ATR: It's interesting that you note in your campaign as your being an "insurgent" congressional candidate. You are running as a major party candidate in the Democratic Party; why do you fashion your campaign in this manner? How does your campaign compare to all of your competitors in this and in other respects?

Adriel: If I was the only Democrat in a heavily Democratic district, I certainly would not be the insurgent! However, I am running against a field of well-known professional politicians, including my Lt. Governor, a State Senator, and my Assemblywoman (I was the first to announce my intentions). I am the Democratic candidate who lives in below-market-rate housing (for moderate income families only), is pro-peace, anti-Drug War, pro-EFCA and anti-Taft-Hartley, and I am running my own campaign. All of my opponents, in addition to their careers as Sacramento politicians, are running heavily managed campaigns. I'm about reaching people directly and bringing back "government of the people, by the people, for the people."
Running in a field of professional politicians also makes it difficult to raise money, so I'm asking folks who agree with what I'm trying to do to pitch in $5-20 at ActBlue.

ATR: Thanks again for your interesting, modern campaign's insights. Good luck, and i look forward to following you on Twitter and elsewhere!

Adriel: Thank you!

Adriel Hampton is a journalist, Gov 2.0 and new media strategist, public servant, and licensed private investigator. He is running for U.S. Congress in the 2009 special election for California's 10th District. He has pledged to vote against funding for expansion of the Iraq and Afghan wars.

David Weller
All Things Reform

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Friday, June 05, 2009

"The Environment," by David Weller

oil leaks onto land
roils the royalty owners,
spoiling monthly checks

Tuesday, June 02, 2009

'Good Government' non-profit coalitions watchdog the American Recovery and Reinvestment Act of 2009

WASHINGTON - JANUARY 28:  U.S. Treasury Secret...Image by Getty Images via Daylife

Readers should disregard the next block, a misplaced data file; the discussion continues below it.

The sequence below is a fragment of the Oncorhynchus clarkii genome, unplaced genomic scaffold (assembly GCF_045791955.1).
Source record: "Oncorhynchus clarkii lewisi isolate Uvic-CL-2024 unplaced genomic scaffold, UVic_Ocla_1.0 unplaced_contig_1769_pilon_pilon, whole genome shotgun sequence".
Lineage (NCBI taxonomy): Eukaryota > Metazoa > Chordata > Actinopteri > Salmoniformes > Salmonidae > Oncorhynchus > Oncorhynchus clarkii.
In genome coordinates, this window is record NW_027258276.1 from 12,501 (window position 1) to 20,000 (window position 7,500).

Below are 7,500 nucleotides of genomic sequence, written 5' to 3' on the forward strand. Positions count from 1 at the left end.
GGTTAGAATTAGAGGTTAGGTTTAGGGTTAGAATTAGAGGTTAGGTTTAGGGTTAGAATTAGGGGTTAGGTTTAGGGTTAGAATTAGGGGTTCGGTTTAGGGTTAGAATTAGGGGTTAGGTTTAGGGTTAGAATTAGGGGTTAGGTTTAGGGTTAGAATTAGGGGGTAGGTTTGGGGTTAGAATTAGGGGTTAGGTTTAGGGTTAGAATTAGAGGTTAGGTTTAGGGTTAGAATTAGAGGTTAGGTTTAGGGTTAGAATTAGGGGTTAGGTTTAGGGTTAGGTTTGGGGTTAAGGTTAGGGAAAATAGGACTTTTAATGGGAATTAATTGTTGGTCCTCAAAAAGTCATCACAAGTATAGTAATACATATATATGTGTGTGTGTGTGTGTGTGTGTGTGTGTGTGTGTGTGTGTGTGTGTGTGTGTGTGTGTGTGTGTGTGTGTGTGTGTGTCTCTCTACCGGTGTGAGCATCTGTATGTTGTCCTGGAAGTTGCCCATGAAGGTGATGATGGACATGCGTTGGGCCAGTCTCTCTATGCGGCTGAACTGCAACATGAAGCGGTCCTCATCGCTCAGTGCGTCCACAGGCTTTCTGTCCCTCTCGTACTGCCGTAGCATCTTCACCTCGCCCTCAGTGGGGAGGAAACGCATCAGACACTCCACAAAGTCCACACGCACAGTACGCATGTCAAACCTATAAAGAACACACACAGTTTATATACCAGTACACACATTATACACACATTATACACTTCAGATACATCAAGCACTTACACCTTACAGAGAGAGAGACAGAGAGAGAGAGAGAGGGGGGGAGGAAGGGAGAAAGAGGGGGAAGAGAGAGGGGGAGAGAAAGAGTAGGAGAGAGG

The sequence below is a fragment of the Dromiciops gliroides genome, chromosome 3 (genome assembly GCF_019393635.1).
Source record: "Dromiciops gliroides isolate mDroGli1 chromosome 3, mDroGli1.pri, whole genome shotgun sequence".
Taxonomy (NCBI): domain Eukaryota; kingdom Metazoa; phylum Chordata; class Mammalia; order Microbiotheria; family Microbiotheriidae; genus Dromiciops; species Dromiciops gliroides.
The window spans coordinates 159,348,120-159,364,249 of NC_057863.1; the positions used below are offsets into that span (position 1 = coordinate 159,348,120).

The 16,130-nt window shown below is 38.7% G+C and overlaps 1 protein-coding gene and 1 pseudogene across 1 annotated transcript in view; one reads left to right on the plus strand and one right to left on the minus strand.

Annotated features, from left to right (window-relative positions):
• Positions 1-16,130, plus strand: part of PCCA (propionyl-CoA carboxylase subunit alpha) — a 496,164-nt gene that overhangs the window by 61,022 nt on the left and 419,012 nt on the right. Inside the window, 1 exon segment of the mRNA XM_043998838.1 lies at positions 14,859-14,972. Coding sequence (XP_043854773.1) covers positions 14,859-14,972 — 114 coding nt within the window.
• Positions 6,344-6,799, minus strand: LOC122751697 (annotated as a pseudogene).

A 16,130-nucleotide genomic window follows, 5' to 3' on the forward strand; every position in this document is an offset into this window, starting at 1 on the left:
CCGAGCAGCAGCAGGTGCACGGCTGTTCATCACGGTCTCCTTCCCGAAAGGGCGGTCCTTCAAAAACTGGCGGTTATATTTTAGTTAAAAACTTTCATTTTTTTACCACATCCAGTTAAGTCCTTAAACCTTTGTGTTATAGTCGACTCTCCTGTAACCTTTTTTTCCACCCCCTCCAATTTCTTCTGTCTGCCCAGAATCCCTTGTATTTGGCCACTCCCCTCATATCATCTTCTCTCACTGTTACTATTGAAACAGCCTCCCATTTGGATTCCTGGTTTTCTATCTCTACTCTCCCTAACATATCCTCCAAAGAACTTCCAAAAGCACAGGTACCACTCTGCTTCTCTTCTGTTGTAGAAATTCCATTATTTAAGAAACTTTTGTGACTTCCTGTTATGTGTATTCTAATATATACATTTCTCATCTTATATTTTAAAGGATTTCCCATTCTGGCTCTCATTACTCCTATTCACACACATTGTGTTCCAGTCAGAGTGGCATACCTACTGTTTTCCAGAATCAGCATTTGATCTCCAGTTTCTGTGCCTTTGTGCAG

Government reform orgs. deliver news on major events within their areas of expertise.
Coalition for an Accountable Recovery and STAR Coalition

Picture: U.S. Treasury Secretary Tim Geithner.

The Coalition for an Accountable Recovery was formed to promote accountability policies for both government agencies and companies that contract with or benefit from recovery spending. Seizing 21st technology tools and precedents from states and cities, taxpayers deserve transparency and accountability in all new recovery efforts.


STAR Coalition is a network of groups working at the state and local levels to ensure that the implementation of the American Recovery and Reinvestment Act of 2009 is transparent, accountable, fair and effective.

We want stimulus spending to address vital social needs and benefit those most harmed by the failed economic policies of the past.

We believe that active civic engagement-enabled by full transparency-is the only way to achieve true accountability.

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Monday, June 01, 2009

President Obama broadens and hones lobbying restrictions for Economic Stimulus funds

U.S.Image via Wikipedia

Government reform orgs. deliver news on major events within their areas of expertise.
Democracy 21

Democracy 21 Press Release, June 1, 2009,

Democracy 21 applauds the steps taken by the Obama Administration on Friday, May 29, 2008 to revise the lobbying rules it established on March 20, 2009 to govern the distribution of stimulus funds from the American Recovery and Reinvestment Act of 2009 (Recovery Act).

The revisions carry forward the President’s stated goals of challenging special interest influence in Washington and increasing government transparency, combining public disclosure with the power of the Internet to quickly provide information to citizens.